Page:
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The Chinese skeleton: insights into microstructure that help to explain the epidemiology of fracture.

Cong E, Walker MD - Bone Res (2014)

Bottom Line: Osteoporotic fractures are a major public health problem worldwide, but incidence varies greatly across racial groups and geographic regions.Recent work suggests that the incidence of osteoporotic fracture is rising among Asian populations.In contrast, the Chinese have relatively high vertebral fracture rates similar to that of Caucasians.

View Article: PubMed Central - PubMed

Affiliation: New York Presbyterian Hospital , New York, USA.

ABSTRACT
Osteoporotic fractures are a major public health problem worldwide, but incidence varies greatly across racial groups and geographic regions. Recent work suggests that the incidence of osteoporotic fracture is rising among Asian populations. Studies comparing areal bone mineral density and fracture across races generally indicate lower bone mineral density in Asian individuals including the Chinese, but this does not reflect their relatively low risk of non-vertebral fractures. In contrast, the Chinese have relatively high vertebral fracture rates similar to that of Caucasians. The paradoxically low risk for some types of fractures among the Chinese despite their low areal bone mineral density has been elucidated in part by recent advances in skeletal imaging. New techniques for assessing bone quality non-invasively demonstrate that the Chinese compensate for smaller bone size by differences in hip geometry and microstructural skeletal organization. Studies evaluating factors influencing racial differences in bone remodeling, as well as bone acquisition and loss, may further elucidate racial variation in bone microstructure. Advances in understanding the microstructure of the Chinese skeleton have not only helped to explain the epidemiology of fracture in the Chinese, but may also provide insight into the epidemiology of fracture in other races as well.

No MeSH data available.


Related in: MedlinePlus

Hip fracture incidence per 100 000 person-years in Asian and Caucasian women and men, in different populations.7,23,46,47,50,51,58,91,117 Data from Refs. 7, 45, 47 and 50 standardized to US population.
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fig1: Hip fracture incidence per 100 000 person-years in Asian and Caucasian women and men, in different populations.7,23,46,47,50,51,58,91,117 Data from Refs. 7, 45, 47 and 50 standardized to US population.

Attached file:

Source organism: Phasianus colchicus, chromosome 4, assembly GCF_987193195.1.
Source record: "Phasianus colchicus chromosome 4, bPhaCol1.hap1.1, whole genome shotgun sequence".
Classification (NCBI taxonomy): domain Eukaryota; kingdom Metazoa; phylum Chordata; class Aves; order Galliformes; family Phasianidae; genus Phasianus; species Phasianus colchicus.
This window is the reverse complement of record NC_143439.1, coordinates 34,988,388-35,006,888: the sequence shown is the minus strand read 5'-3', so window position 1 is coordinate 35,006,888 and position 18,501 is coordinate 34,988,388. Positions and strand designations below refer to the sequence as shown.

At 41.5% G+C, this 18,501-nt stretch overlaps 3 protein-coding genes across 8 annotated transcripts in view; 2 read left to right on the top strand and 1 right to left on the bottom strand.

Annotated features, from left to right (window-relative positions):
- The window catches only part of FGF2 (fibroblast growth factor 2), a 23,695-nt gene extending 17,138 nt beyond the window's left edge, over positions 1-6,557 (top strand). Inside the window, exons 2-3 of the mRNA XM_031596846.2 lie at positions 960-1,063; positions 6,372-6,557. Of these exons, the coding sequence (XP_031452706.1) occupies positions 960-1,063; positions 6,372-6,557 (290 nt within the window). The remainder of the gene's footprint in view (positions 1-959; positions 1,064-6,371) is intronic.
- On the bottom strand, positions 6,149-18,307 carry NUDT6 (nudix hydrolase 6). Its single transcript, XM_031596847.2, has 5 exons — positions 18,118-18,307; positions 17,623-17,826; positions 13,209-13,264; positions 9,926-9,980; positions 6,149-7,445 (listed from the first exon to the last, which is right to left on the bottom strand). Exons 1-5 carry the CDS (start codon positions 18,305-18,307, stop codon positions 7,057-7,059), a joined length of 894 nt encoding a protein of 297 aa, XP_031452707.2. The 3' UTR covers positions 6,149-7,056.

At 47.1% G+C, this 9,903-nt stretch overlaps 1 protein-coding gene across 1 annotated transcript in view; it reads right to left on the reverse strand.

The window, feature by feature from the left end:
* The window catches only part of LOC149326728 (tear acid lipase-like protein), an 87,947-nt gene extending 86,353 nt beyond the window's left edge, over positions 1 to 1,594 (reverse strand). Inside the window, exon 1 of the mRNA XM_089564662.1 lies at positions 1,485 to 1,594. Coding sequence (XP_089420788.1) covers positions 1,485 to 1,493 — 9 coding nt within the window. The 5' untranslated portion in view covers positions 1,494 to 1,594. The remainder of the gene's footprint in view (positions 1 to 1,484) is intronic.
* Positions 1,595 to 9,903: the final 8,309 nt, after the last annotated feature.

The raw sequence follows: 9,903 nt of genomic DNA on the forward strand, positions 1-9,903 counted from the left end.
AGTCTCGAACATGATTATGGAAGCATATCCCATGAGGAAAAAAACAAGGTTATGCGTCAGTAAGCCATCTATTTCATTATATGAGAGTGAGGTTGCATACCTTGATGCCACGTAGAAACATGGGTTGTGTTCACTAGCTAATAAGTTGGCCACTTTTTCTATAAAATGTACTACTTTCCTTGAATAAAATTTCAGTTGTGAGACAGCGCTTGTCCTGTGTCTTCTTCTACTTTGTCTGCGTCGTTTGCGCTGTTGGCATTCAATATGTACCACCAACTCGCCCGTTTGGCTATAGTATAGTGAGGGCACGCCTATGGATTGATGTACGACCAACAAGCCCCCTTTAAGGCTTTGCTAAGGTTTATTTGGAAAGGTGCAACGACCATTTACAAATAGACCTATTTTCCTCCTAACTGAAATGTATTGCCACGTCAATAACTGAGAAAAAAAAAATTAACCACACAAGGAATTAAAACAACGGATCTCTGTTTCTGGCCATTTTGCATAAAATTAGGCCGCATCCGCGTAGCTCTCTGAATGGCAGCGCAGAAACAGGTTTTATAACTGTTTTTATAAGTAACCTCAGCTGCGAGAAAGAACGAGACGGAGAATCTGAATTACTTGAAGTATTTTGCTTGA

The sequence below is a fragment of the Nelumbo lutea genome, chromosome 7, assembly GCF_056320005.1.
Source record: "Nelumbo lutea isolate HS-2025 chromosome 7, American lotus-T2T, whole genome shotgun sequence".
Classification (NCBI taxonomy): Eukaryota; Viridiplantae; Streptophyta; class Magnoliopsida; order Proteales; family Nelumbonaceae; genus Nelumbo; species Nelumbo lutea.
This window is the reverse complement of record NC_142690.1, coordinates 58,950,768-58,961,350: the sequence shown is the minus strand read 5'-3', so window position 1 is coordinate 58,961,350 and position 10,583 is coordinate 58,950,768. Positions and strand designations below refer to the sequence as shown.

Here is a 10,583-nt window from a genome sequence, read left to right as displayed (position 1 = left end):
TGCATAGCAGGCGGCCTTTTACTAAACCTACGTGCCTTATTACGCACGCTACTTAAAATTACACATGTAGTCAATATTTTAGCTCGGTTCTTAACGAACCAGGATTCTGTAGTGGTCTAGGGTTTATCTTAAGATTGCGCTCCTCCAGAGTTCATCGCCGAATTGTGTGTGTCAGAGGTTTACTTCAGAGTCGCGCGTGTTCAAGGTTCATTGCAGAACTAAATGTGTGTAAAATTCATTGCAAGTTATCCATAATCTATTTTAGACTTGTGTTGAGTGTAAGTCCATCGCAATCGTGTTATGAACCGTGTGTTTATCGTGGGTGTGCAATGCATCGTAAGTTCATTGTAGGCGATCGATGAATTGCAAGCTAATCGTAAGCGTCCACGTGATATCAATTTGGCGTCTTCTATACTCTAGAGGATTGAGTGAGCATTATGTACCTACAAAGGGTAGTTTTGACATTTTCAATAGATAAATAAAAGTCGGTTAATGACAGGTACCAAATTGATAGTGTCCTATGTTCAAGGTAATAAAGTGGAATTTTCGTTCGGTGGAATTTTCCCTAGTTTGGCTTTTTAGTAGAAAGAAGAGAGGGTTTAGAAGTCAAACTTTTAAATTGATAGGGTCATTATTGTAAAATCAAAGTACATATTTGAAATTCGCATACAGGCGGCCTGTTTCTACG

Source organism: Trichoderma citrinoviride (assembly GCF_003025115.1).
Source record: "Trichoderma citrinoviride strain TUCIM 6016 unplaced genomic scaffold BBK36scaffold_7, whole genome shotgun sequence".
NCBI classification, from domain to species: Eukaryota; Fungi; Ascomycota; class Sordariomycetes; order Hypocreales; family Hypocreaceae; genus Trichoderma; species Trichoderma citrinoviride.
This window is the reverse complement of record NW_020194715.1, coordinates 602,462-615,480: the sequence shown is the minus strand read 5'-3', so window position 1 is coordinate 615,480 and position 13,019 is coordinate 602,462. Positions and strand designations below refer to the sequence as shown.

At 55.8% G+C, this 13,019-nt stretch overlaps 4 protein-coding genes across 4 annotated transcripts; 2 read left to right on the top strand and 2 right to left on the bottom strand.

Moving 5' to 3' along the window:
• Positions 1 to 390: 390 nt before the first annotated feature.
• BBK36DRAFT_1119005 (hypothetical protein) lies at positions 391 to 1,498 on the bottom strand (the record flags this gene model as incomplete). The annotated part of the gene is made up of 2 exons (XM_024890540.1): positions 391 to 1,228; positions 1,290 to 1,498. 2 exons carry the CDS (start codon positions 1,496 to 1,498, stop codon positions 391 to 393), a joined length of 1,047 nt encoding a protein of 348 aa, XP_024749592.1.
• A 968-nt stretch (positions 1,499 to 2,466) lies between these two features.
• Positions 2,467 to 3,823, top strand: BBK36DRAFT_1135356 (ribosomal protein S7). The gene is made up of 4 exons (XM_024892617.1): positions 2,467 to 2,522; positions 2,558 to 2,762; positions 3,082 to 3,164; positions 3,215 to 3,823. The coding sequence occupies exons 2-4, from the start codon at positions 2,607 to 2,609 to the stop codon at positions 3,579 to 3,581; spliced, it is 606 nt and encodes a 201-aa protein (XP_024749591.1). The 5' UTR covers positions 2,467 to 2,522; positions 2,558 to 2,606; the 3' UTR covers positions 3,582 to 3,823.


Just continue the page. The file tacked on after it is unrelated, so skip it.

Mentions: In contrast to vertebral fractures, most studies indicate that Asians and Asian Americans have a relatively low hip fracture incidence compared to other races despite having lower aBMD (Figure 1).4,20–23 While less data are available, wrist and/or forearm osteoporotic fractures are also thought to occur less frequently in Asians compared with many other races/ethnicities.20,41


The Chinese skeleton: insights into microstructure that help to explain the epidemiology of fracture.

Cong E, Walker MD - Bone Res (2014)

Hip fracture incidence per 100 000 person-years in Asian and Caucasian women and men, in different populations.7,23,46,47,50,51,58,91,117 Data from Refs. 7, 45, 47 and 50 standardized to US population.
© Copyright Policy - open-access
Related In: Results  -  Collection

License
Show All Figures
getmorefigures.php?uid=PMC4472143&req=5

fig1: Hip fracture incidence per 100 000 person-years in Asian and Caucasian women and men, in different populations.7,23,46,47,50,51,58,91,117 Data from Refs. 7, 45, 47 and 50 standardized to US population.
Mentions: In contrast to vertebral fractures, most studies indicate that Asians and Asian Americans have a relatively low hip fracture incidence compared to other races despite having lower aBMD (Figure 1).4,20–23 While less data are available, wrist and/or forearm osteoporotic fractures are also thought to occur less frequently in Asians compared with many other races/ethnicities.20,41

Bottom Line: Osteoporotic fractures are a major public health problem worldwide, but incidence varies greatly across racial groups and geographic regions.Recent work suggests that the incidence of osteoporotic fracture is rising among Asian populations.In contrast, the Chinese have relatively high vertebral fracture rates similar to that of Caucasians.

View Article: PubMed Central - PubMed

Affiliation: New York Presbyterian Hospital , New York, USA.

ABSTRACT
Osteoporotic fractures are a major public health problem worldwide, but incidence varies greatly across racial groups and geographic regions. Recent work suggests that the incidence of osteoporotic fracture is rising among Asian populations. Studies comparing areal bone mineral density and fracture across races generally indicate lower bone mineral density in Asian individuals including the Chinese, but this does not reflect their relatively low risk of non-vertebral fractures. In contrast, the Chinese have relatively high vertebral fracture rates similar to that of Caucasians. The paradoxically low risk for some types of fractures among the Chinese despite their low areal bone mineral density has been elucidated in part by recent advances in skeletal imaging. New techniques for assessing bone quality non-invasively demonstrate that the Chinese compensate for smaller bone size by differences in hip geometry and microstructural skeletal organization. Studies evaluating factors influencing racial differences in bone remodeling, as well as bone acquisition and loss, may further elucidate racial variation in bone microstructure. Advances in understanding the microstructure of the Chinese skeleton have not only helped to explain the epidemiology of fracture in the Chinese, but may also provide insight into the epidemiology of fracture in other races as well.

No MeSH data available.


Related in: MedlinePlus